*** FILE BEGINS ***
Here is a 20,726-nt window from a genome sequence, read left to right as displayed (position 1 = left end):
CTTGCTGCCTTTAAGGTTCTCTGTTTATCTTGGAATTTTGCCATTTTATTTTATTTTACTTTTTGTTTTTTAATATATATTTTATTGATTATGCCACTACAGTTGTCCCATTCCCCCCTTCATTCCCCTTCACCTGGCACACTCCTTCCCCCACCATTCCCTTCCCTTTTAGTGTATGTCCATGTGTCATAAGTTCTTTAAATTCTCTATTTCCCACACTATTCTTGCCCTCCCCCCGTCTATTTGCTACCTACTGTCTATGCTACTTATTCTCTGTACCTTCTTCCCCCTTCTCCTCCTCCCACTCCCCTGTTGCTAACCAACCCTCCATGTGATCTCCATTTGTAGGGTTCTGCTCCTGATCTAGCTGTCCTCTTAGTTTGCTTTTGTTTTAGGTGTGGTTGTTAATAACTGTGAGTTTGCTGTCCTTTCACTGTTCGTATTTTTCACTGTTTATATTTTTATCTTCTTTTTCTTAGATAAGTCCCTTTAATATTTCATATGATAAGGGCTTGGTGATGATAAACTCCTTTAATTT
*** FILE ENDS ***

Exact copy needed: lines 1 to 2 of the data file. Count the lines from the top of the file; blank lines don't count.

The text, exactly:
Here is a 20,726-nt window from a genome sequence, read left to right as displayed (position 1 = left end):
CTTGCTGCCTTTAAGGTTCTCTGTTTATCTTGGAATTTTGCCATTTTATTTTATTTTACTTTTTGTTTTTTAATATATATTTTATTGATTATGCCACTACAGTTGTCCCATTCCCCCCTTCATTCCCCTTCACCTGGCACACTCCTTCCCCCACCATTCCCTTCCCTTTTAGTGTATGTCCATGTGTCATAAGTTCTTTAAATTCTCTATTTCCCACACTATTCTTGCCCTCCCCCCGTCTATTTGCTACCTACTGTCTATGCTACTTATTCTCTGTACCTTCTTCCCCCTTCTCCTCCTCCCACTCCCCTGTTGCTAACCAACCCTCCATGTGATCTCCATTTGTAGGGTTCTGCTCCTGATCTAGCTGTCCTCTTAGTTTGCTTTTGTTTTAGGTGTGGTTGTTAATAACTGTGAGTTTGCTGTCCTTTCACTGTTCGTATTTTTCACTGTTTATATTTTTATCTTCTTTTTCTTAGATAAGTCCCTTTAATATTTCATATGATAAGGGCTTGGTGATGATAAACTCCTTTAATTT